Losing a new employee can be a financial hardship, thanks to the cost of recruiting and training employees, and it also creates a workplace that feels unstable and tense for existing employees.

“A revolving door of employees is a problem for a number of reasons,” says Wilson. “It increases the risk of fraud and other crimes, but it also makes employees feel as though newcomers aren’t going to stick around long…ergo they aren’t very welcoming or very thorough in their training, as they figure it’s a waste of time.”

Wilson also points to the fact that searching for employees is very time-consuming and leaves other important tasks unfinished. “A human resources team who is constantly focusing on finding new employees is doing so at the cost of caring for the needs of existing employees.”

So, what should companies do in order to ensure that their new employees stick around for the long haul?

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Improving Job Market Means Employees Have Options: Don’t Let Your Top Talent Get Poached

Employment expert shares “The Three E’s” which will keep employees happy and hard-working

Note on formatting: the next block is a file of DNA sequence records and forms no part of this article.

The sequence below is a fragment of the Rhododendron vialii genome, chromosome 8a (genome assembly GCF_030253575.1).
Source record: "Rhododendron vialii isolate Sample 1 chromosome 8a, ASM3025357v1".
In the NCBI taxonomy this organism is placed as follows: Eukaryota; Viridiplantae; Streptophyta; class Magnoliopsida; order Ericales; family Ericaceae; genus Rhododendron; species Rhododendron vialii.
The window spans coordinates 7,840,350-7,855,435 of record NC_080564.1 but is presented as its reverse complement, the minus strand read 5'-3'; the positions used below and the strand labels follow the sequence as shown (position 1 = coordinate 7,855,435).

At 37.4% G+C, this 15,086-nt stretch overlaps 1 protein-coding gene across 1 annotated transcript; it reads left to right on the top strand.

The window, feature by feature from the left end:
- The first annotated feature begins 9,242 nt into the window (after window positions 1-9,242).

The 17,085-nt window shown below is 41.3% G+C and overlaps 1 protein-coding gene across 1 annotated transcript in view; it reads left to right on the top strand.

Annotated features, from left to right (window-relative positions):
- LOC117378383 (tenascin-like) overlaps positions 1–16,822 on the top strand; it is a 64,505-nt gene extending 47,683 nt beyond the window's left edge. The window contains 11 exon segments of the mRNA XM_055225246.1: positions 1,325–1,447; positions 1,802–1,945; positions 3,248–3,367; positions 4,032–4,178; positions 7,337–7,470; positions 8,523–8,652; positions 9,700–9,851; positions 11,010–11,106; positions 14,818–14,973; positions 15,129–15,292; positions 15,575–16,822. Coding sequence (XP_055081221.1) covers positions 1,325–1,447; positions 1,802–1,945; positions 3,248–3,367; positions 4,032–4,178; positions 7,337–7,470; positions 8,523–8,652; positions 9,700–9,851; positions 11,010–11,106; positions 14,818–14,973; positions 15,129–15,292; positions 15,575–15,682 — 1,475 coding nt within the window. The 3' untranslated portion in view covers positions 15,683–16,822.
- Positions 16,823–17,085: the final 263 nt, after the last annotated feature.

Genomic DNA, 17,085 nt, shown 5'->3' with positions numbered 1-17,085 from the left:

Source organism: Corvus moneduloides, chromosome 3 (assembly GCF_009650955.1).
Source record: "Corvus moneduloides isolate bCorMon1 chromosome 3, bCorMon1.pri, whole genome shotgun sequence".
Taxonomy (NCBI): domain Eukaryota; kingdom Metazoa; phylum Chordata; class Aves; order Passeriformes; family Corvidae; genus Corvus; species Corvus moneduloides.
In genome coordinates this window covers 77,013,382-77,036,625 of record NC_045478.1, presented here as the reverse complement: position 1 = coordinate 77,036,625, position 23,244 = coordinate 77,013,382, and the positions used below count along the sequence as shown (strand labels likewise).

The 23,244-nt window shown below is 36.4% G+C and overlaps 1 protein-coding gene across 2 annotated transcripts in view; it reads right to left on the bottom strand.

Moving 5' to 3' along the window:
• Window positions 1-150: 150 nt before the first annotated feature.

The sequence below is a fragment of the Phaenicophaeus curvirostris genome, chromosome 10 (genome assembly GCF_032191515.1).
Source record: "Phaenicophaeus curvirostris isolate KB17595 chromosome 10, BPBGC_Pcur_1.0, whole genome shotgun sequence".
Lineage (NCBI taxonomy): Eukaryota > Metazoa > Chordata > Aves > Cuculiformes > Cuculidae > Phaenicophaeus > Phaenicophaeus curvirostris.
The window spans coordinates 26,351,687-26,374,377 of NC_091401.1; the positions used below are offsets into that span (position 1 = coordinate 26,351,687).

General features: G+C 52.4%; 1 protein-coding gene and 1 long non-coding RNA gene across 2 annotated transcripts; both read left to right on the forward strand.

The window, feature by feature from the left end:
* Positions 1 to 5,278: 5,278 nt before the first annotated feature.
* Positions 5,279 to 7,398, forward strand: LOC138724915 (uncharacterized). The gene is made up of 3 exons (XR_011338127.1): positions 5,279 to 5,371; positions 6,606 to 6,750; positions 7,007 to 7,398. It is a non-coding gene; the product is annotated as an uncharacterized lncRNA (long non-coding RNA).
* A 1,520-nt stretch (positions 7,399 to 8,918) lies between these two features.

Leaving EmployeeAs the job market improves, so too does employers’ risk of losing employees. It is estimated that around 60 percent of employees are either actively or passively searching for a new job, or they are being approached by other companies who want to ‘poach’ them for their own team.

Rob Wilson, President of Employco USA and employment trends expert says, “Losing an employee is a serious financial blow. It will cost you about 6-9 months of salary to replace a salaried employee, and this does not even include the soft-dollar cost of lost knowledge. This includes technical and institutional knowledge as well as lost productivity as other employees have to pick up the missing employee’s slack, which can in turn cause lower morale, lower employee engagement and other financial concerns.”

Wilson says that employers would well to remember the three E’s (economics, employee engagement, and environment) when it comes to attracting and retaining top talent.

“From an economic standpoint, you need to think in terms not only of salary and health insurance, but also a total compensation package,” says Wilson. “There are many benefits which today’s employees are looking for, including whether you match a 401k, what is the value of the paid time off offered, along with medical, dental, vision and life insurance.”